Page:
There I was, sitting in a bar in Sanlúcar, having a drink with British, Northern Irish and Brazilian friends, while my husband was at work in Portugal and my daughters were off watching a movie with their Spanish friends.

I resisted having a third glass of wine and I’m glad I did. When my friends left, I stayed on at the bar, ordered a Coke and turned on my laptop to check my emails. I had a Facebook message from my friend and Inuk sister, who is a journalist working for the Canadian Broadcasting Corporation (CBC) North in Iqaluit, Nunavut. She had read my polar bear article and asked if she could interview me for the evening news. I said I’d have to see, and I’d get back to her in half an hour.

You see, my thirteen year old Nokia mobile phone is not up to receiving phone calls from Canada or anywhere else outside of Europe and the Skype connection at CBC in Iqaluit isn’t reliable. How could we do this? And then inspiration struck. I would go in search of my Dutch friends, who live in a house with a land line.

I paid for my Coke and set off up through Sanlúcar, serendipitously bumping into one of my Dutch friends on the way. He walked me back to his house and set me up with his phone and Wifi; I turned on my laptop, sent a message containing the phone number and awaited a phone call from Iqaluit.

Five minutes later I find myself, an Irish woman in a Dutch house in a Spanish village, on the phone to my Inuk sister in Nunavut, who is interviewing me about my thoughts on polar bear hunting for a television and radio station which focuses on Inuit and other indigenous Arctic Canada news  !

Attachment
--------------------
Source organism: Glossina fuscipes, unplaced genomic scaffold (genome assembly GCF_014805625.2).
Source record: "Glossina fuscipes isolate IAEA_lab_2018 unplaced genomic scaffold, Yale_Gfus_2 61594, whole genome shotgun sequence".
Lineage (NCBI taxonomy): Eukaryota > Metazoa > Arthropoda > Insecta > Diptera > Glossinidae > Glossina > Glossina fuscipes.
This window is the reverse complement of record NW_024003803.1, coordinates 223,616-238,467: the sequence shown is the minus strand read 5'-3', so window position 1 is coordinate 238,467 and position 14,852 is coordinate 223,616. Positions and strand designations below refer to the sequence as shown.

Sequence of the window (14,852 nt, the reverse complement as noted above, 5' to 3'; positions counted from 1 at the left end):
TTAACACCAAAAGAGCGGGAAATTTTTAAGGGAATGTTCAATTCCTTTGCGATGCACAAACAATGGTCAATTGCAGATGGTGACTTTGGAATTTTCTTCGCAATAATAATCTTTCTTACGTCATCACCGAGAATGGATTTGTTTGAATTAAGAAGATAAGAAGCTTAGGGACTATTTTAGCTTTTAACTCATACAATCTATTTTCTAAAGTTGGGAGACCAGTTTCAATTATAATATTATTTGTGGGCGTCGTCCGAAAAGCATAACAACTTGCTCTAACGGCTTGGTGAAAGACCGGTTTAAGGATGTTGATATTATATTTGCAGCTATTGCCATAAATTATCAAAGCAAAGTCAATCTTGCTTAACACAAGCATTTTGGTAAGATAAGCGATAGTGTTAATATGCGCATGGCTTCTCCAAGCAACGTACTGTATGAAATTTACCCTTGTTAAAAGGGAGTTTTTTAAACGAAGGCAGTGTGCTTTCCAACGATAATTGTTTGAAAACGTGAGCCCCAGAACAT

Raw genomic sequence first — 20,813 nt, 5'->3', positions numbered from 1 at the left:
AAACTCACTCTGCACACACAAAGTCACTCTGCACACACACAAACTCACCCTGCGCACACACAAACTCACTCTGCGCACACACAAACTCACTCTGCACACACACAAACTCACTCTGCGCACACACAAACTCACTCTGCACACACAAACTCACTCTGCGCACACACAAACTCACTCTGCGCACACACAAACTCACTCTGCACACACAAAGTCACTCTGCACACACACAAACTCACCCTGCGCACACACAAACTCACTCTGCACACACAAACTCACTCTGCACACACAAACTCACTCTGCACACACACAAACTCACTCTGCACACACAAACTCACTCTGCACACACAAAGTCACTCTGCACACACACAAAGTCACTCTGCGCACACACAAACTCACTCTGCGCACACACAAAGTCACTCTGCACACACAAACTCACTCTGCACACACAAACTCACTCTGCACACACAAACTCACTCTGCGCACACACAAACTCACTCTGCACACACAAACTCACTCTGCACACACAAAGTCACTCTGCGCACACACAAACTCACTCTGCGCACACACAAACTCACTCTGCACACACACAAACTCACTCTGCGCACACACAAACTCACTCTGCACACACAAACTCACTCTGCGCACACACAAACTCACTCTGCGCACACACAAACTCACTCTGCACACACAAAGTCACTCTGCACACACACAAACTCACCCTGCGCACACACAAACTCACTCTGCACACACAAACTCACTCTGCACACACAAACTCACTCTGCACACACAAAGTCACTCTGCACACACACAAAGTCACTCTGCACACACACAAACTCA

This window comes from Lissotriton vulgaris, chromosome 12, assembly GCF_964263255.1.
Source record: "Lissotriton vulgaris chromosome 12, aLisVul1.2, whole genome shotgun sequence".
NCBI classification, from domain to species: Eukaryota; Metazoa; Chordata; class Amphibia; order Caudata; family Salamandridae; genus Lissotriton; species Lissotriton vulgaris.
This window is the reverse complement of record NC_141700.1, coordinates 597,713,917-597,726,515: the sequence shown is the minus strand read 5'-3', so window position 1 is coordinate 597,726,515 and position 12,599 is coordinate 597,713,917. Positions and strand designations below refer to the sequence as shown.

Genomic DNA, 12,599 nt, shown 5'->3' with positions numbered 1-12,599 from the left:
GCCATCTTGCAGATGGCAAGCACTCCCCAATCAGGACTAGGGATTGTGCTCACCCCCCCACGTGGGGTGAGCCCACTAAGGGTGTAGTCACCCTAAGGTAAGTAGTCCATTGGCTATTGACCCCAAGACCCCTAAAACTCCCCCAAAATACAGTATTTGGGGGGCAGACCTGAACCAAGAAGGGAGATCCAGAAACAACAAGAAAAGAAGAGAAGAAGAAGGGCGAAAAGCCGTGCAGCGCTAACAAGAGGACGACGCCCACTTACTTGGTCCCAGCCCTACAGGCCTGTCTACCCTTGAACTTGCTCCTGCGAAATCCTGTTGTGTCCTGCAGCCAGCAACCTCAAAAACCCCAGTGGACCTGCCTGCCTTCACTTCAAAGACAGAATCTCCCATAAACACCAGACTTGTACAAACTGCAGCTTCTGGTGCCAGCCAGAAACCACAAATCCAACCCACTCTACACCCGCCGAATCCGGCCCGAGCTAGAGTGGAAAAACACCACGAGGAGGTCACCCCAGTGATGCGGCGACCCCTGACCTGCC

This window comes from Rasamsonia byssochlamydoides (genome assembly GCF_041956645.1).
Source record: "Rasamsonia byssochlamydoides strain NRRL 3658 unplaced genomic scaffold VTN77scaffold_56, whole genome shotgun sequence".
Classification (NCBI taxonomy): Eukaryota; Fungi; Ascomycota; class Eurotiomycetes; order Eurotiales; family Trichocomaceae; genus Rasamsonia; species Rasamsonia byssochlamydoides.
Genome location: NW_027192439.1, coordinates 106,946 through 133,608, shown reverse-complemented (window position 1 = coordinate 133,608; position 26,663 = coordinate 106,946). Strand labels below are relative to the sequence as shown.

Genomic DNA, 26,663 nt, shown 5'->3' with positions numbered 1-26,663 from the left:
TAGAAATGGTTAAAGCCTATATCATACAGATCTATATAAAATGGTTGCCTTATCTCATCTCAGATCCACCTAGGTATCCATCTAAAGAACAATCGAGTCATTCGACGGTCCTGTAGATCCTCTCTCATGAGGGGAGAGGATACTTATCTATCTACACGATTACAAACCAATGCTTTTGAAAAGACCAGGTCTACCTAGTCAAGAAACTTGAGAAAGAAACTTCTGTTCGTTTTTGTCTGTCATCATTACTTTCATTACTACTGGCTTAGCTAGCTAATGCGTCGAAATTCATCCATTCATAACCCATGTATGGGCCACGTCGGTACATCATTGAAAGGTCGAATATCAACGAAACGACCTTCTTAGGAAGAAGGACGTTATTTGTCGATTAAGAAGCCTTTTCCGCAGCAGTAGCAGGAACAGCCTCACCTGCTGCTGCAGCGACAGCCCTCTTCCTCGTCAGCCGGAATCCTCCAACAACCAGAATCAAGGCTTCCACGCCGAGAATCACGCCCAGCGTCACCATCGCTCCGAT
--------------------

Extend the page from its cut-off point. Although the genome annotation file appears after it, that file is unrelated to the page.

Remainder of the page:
I may own a thirteen year old phone, but I think I’ve become hyper-globalised!!

*My academic articles are available on request via the blog’s Contact page, and my popular articles can be found in the Publications page of this blog.

April blues, May joys

April blues, May joys

April was an emotionally difficult month for me and Julian, as we tried to figure out what we wanted to do and what we could afford to do. The girls have been getting on so well at school and their Spanish has been improving in leaps and bounds, we were loathe to pull them out of school after only seven or eight months. Another year of Spanish immersion would do wonders for their (and our) language skills.

While Julian at times finds life on the river a little too quiet, I love it. I’m suffering from the Guadiana Gloop – that strange condition that afflicts visitors to the river who intend to leave after a couple of days or weeks, but twenty years later find themselves still here!

Our big problem, of course, is money. Julian hasn’t worked since the end of October and, despite my best efforts, the last time I earned any money from writing was in mid-October. (A few articles have been accepted for publication, but I won’t get paid until they’re actually published). Since then we’ve been eating into our dwindling savings and, although life on the river is incredibly inexpensive, we certainly can’t live on air.

So we faced an uncertain future. It looked increasingly like we couldn’t afford to stay another year and we were strongly considering taking the girls out of school at the start of May, and sailing back to the UK where we were confident at least one of us could get a job that would allow us to accumulate enough savings to finance sailing farther afield in a few years time. We even discussed the possibility of selling Carina.